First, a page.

Master thesis from Chalmers University of Technology done at DICE in 2009.
Full thesis available on: http://publications.dice.se and http://publications.lib.chalmers.se/cpl/record/index.xsql?pubid=111921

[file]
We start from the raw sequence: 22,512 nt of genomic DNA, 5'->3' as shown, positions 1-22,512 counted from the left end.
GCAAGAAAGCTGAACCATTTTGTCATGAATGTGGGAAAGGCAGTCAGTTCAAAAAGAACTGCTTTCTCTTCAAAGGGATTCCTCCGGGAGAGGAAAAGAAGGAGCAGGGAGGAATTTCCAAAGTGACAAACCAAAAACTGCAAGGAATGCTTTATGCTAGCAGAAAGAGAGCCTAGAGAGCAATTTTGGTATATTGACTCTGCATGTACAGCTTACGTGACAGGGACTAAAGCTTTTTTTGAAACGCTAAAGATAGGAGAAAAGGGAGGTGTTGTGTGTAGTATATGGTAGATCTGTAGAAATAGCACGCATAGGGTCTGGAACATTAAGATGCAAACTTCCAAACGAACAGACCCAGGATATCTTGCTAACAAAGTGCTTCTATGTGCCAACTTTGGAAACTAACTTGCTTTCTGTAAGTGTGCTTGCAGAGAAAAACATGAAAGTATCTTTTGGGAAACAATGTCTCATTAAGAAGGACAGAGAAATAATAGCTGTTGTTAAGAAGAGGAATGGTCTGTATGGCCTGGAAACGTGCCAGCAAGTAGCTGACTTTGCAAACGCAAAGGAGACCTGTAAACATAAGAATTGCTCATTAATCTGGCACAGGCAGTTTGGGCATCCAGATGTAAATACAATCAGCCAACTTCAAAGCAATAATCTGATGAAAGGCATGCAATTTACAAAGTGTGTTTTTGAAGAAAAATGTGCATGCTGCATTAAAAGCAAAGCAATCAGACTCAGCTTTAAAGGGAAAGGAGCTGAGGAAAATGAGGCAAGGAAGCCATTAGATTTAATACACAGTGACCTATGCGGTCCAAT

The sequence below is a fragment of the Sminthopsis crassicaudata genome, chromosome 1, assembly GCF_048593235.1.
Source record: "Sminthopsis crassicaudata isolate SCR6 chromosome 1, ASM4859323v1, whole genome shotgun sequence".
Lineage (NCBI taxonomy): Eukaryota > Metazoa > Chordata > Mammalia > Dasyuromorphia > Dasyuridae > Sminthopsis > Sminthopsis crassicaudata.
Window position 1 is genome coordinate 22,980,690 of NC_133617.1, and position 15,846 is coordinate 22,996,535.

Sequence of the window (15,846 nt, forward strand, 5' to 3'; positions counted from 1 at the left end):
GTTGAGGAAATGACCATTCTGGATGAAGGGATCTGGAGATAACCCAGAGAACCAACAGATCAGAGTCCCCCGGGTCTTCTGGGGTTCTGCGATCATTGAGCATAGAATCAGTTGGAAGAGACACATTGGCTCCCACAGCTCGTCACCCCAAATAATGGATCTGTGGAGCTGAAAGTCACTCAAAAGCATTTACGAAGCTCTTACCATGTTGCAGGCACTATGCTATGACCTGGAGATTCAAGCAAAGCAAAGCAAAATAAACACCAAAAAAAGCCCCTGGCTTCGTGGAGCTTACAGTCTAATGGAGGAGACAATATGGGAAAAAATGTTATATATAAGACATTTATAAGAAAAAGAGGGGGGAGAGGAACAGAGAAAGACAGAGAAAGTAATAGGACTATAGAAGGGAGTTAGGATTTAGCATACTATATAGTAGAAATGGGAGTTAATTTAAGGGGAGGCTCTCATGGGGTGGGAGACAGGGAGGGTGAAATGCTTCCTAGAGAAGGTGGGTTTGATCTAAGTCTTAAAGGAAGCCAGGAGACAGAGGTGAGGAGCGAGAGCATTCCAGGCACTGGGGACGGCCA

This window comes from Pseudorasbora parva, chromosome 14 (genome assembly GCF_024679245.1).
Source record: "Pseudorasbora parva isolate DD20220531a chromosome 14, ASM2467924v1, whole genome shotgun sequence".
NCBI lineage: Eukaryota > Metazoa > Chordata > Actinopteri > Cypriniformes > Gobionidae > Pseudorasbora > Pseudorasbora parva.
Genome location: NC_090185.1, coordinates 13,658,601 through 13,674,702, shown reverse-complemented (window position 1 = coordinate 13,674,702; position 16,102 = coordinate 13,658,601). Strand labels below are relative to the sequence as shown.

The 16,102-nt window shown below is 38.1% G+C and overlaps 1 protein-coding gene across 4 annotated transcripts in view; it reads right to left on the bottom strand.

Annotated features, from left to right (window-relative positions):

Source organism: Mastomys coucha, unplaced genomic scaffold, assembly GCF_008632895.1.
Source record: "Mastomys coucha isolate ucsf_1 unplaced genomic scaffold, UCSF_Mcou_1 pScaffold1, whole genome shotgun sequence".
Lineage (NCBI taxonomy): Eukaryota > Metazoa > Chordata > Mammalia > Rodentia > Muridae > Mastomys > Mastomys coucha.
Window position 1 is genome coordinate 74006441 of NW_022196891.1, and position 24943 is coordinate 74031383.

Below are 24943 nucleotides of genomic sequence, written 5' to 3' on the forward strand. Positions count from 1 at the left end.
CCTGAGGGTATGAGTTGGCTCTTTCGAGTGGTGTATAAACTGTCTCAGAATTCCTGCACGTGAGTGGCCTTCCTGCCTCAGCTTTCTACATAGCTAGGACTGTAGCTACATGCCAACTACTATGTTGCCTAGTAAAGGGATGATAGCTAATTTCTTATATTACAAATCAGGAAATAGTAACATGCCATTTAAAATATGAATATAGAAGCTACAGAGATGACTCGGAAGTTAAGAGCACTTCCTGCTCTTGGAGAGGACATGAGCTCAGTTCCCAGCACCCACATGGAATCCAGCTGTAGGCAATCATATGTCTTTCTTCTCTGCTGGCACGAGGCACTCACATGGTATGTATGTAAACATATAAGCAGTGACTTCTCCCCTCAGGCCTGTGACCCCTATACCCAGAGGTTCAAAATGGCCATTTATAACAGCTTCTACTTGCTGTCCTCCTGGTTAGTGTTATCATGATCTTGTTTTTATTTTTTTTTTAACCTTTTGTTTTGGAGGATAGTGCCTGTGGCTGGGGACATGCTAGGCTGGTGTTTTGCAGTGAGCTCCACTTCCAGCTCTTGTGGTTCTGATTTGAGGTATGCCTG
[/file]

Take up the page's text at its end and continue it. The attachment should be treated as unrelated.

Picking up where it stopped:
The concept of immersion has been adapted by game developers and game critics to describe a deep and positive game experience. While the definition of this concept varies, the user interface of the game is often said to affect the degree to which players can immerse themselves in a game experience. In cooperation with game developer DICE, this master thesis aims to investigate how the notion of immersion affects, and is affected by, the user interface (UI) of first-person shooter games, with the ultimate purpose of delivering user interface guidelines for increased immersion. By conducting a study of contemporary first-person shooter (FPS) games, the current state of user interfaces in FPS games is documented. With the addition of a subjective study of FPS games as well as games of other genres, a design space for UI designers is mapped out in order to provide a structure upon which the guidelines can be built. A literature study of various resources within the fields of ludology, cognitive science and media studies is conducted in order to gain increased understanding of what immersion is and its relation to the game experience. The knowledge acquired is used to formulate various hypotheses of how player immersion is connected to the user interfaces of FPS games. These hypotheses are evaluated by user studies and user tests. Looking at the results of the user tests and the literature study, a final definition of immersion is proposed, upon which the guidelines are based. The first guideline, Know Your Design Space, explains the user interface design space of FPS games and encourages UI designers to look at it as a set of tools. Know Your Game discusses how the competitive focus of the game and the game fiction affects the user interface from an immersion point of view. The guideline Establish Player Agency focuses on how the player can be transferred into the game world by acting within it as an agent rather than simply a player of the game. Finally, Strengthen the Player-Avatar Perceptual Link suggests how the user interface can link the player closer to his in-game character on a perceptual level.